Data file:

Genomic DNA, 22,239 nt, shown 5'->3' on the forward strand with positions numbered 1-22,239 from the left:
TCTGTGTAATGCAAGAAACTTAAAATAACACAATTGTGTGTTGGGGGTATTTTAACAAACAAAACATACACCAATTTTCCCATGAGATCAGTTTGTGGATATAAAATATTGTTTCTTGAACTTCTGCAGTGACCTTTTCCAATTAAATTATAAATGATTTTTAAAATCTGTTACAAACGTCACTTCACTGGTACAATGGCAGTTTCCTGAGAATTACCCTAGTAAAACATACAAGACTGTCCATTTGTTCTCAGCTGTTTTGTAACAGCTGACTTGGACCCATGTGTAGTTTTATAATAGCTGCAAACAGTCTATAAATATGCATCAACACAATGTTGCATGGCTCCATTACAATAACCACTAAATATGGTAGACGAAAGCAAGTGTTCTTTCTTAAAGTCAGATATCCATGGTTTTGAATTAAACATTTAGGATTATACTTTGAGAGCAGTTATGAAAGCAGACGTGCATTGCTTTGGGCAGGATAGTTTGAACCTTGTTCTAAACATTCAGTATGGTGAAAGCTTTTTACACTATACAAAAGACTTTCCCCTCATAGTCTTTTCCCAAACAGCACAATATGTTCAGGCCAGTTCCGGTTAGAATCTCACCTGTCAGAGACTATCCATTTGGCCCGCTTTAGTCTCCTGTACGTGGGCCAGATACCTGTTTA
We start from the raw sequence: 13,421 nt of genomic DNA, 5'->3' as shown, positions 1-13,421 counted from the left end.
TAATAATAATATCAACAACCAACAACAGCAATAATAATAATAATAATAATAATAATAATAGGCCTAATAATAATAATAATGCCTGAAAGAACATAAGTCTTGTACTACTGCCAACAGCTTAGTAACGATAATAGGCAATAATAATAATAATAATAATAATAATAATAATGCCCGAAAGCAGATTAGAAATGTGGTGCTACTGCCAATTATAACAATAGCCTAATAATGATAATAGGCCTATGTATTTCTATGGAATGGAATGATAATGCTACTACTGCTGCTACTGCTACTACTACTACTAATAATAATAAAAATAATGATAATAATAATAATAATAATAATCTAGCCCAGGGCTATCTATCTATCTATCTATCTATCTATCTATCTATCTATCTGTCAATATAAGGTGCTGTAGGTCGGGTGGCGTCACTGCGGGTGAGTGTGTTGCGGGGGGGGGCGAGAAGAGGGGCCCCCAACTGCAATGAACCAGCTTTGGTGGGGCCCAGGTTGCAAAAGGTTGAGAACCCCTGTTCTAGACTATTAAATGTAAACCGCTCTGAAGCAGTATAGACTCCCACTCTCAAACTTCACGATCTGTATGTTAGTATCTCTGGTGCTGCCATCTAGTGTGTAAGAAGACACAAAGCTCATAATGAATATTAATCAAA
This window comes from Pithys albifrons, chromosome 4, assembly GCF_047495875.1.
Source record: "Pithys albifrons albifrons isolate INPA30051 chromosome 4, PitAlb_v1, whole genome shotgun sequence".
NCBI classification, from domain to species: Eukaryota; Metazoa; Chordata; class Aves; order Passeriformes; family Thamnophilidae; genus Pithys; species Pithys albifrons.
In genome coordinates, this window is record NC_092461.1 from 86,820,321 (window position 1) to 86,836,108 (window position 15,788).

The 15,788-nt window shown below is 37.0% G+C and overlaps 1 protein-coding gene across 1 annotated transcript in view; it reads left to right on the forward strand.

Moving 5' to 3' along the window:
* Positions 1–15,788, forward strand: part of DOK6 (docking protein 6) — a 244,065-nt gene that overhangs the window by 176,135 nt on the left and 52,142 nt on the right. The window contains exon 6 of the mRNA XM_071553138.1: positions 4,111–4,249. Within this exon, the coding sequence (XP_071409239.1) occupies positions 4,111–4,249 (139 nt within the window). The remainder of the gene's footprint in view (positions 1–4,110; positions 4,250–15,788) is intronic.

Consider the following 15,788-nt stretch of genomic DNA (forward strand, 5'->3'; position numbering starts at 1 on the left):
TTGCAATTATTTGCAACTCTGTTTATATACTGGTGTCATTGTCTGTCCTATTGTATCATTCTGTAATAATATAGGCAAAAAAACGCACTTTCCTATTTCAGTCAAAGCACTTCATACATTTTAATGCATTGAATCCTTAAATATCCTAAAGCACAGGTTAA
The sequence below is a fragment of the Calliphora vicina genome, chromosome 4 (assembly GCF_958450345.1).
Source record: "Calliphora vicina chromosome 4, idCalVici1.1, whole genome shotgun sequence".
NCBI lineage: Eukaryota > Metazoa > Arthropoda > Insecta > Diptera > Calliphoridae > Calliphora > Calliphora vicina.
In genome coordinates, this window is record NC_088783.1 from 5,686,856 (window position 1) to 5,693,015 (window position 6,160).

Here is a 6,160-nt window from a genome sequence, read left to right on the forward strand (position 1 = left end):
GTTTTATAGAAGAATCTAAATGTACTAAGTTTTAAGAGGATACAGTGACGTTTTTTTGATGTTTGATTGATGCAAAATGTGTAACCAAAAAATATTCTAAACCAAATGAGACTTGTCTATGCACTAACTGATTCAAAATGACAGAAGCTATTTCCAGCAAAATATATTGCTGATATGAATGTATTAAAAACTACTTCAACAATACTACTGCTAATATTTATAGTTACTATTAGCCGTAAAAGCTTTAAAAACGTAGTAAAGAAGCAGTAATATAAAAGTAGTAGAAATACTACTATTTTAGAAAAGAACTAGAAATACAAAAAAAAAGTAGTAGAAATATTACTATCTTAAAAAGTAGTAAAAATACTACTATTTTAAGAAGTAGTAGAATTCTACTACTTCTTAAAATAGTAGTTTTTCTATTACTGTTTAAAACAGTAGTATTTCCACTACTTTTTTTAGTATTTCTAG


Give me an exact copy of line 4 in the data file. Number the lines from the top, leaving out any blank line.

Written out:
TAATAATAATATCAACAACCAACAACAGCAATAATAATAATAATAATAATAATAATAATAGGCCTAATAATAATAATAATGCCTGAAAGAACATAAGTCTTGTACTACTGCCAACAGCTTAGTAACGATAATAGGCAATAATAATAATAATAATAATAATAATAATAATGCCCGAAAGCAGATTAGAAATGTGGTGCTACTGCCAATTATAACAATAGCCTAATAATGATAATAGGCCTATGTATTTCTATGGAATGGAATGATAATGCTACTACTGCTGCTACTGCTACTACTACTACTAATAATAATAAAAATAATGATAATAATAATAATAATAATAATCTAGCCCAGGGCTATCTATCTATCTATCTATCTATCTATCTATCTATCTATCTGTCAATATAAGGTGCTGTAGGTCGGGTGGCGTCACTGCGGGTGAGTGTGTTGCGGGGGGGGGCGAGAAGAGGGGCCCCCAACTGCAATGAACCAGCTTTGGTGGGGCCCAGGTTGCAAAAGGTTGAGAACCCCTGTTCTAGACTATTAAATGTAAACCGCTCTGAAGCAGTATAGACTCCCACTCTCAAACTTCACGATCTGTATGTTAGTATCTCTGGTGCTGCCATCTAGTGTGTAAGAAGACACAAAGCTCATAATGAATATTAATCAAA